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Current Page: U.S. | Friday, October 02, 2015
Porn and Hip-Hop Use Racial Stereotypes to 'Dehumanize and Promote Pimping' of Black Girls, Say Trafficking Experts

Porn and Hip-Hop Use Racial Stereotypes to 'Dehumanize and Promote Pimping' of Black Girls, Say Trafficking Experts

Rap artist Nicki Minaj (with microphone) performs "Trini Dem Girls" at the 2015 MTV Video Music Awards in Los Angeles, California, August 30, 2015. | (Photo: Reuters/Mario Anzuoni)

ORLANDO, Fla. — The degradation of black women has long been promoted in the porn industry and dehumanizes people of color, says Carolyn West, associate professor at University of Washington.

During the second annual Coalition to End Sexual Exploitation Summit held last month, West explained that words used by the sexual entertainment industry bonds African-American women to derogatory terms such as "hood rats," "ghetto freaks," and "hooker."

"In the 1990s we saw hip-hop and porn brought together in one place. Hip-hop almost became indistinguishable from pornography," West asserted. "They are pushing the message of minors, teens being pimped out ... that's pseudo child porn to me. They promote messages that portray them as 'screaming wild animals' that further dehumanizes them as well."

West cited examples of common video titles such as "Pimp my Hide" and "Pimp my black teen."

"Porn mirrors the same kind of historical colorism that we see throughout history," she added. "A few videos [aimed at young girls and teens] focused on the innocence of black girls, but not many because innocence or purity is usually not contributed to black women."

She then delved into stereotypes associated with colorism in which "lighter-skinned black women are portrayed as prettier, and darker-skinned women are portrayed as 'hood rats.'" She warned pastors and parents that darker skinned girls who process these stereotypes as being true can start to believe that they're less attractive and could be at greater risk of engaging in sexual intercourse for affirmation.

West believes this has "real life implications for African-American girls," but asserted that there are solutions to resolve this long-standing problem in the culture "if we understand history and contextualize" the way African-American women are being portrayed.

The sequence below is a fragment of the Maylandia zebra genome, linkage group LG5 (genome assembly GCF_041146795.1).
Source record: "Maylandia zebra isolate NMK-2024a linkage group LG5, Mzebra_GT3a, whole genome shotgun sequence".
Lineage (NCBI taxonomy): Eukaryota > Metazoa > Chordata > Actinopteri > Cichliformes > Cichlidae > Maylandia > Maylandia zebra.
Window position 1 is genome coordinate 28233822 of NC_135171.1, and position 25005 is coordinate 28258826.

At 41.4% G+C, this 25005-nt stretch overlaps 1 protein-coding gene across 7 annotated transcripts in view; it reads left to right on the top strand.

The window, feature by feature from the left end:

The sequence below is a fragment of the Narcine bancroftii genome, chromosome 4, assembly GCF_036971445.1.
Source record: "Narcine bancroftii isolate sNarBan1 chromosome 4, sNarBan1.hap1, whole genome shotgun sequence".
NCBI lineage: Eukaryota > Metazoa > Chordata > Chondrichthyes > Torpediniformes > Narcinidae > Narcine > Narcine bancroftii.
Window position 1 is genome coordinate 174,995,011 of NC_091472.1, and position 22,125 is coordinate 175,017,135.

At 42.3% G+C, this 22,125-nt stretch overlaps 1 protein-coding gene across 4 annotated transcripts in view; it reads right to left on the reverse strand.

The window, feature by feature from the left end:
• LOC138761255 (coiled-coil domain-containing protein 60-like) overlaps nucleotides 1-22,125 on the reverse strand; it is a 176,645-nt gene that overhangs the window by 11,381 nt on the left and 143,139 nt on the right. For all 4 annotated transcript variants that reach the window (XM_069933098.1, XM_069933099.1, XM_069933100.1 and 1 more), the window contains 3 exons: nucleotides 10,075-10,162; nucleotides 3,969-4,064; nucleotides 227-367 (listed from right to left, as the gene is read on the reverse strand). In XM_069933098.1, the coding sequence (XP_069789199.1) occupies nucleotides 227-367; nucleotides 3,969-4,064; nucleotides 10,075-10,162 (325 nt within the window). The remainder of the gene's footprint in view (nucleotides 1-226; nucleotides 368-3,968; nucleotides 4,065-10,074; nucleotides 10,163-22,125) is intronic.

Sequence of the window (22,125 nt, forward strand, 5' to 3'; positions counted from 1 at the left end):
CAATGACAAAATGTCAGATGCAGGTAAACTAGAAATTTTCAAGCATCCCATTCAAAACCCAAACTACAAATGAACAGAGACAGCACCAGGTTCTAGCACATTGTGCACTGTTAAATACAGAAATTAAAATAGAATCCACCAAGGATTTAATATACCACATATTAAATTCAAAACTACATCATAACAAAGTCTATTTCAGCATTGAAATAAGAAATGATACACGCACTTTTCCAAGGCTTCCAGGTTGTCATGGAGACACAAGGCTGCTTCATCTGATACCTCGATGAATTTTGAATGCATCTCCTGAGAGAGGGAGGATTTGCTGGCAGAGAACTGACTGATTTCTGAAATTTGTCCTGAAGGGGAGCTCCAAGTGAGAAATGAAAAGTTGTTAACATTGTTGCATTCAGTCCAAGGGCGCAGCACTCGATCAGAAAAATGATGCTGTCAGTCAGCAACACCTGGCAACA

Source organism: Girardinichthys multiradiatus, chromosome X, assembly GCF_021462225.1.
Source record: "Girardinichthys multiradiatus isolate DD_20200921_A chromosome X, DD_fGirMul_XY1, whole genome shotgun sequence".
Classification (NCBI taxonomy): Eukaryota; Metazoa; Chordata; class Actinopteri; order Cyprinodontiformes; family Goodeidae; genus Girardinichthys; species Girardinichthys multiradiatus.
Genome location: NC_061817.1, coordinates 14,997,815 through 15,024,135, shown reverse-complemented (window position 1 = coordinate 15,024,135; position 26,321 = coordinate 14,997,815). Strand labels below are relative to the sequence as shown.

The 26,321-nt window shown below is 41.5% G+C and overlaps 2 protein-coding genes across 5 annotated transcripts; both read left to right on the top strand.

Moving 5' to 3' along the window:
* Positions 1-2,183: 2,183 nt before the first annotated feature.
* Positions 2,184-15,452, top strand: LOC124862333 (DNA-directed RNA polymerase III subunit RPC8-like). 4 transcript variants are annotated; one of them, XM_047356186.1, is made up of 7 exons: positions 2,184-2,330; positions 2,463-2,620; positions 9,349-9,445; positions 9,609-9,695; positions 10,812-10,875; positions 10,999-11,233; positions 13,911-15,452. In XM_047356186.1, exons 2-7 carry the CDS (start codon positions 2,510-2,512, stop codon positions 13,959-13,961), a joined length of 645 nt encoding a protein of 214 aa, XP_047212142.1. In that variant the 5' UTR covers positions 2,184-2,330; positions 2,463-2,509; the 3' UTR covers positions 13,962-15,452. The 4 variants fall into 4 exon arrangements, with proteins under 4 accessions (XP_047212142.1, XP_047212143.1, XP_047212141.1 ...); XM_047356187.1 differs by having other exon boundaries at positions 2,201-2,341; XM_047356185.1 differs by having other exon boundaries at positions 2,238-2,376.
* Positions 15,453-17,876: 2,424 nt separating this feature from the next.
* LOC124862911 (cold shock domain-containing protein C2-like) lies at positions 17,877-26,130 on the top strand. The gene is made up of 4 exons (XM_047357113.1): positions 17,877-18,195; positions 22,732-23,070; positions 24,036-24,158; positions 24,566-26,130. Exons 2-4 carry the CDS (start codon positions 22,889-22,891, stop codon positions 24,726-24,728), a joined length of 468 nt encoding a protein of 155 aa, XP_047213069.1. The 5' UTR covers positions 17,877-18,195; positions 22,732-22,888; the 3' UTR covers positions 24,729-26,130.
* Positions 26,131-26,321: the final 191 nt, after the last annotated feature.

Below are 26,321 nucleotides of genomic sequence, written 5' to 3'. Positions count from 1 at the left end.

Melissa Farley, who's spent decades speaking out against pornography and prostitution, also made the connection between the two industries.

"We can no longer argue that only children or people with guns to their heads are the only ones involved in trafficking and prostitution," said Farley. "There is a huge majority of mental coercion or some form of economic control."

Farley said on average, 84 percent of adult women in prostitution are pimped or trafficked. "Pornography meets the legal definition of trafficking if the pornographer meets or entices the person into a sex act."

"The control and perversion exerted by pimps and traffickers is overwhelming and hard to resist and walkaway when you need the money and it is being flashed in front of you," she said.

Farley further explained that what many people don't realize is that people living in poverty are sometimes faced with prostituting themselves for a tank of gas or a hamburger — not just around the world but in the United States as well.

"We need to be able to explain the more subtle side, if you want to call hunger a subtle thing, the kind of coercion [against victims] even if you cannot see the coercion," she added.

While Farley said it was important to focus on the demand side, something she strongly agrees with, she also believes "we need to strongly support women's exit from prostitution." If that is not done "then we are failing at our job of abolition."

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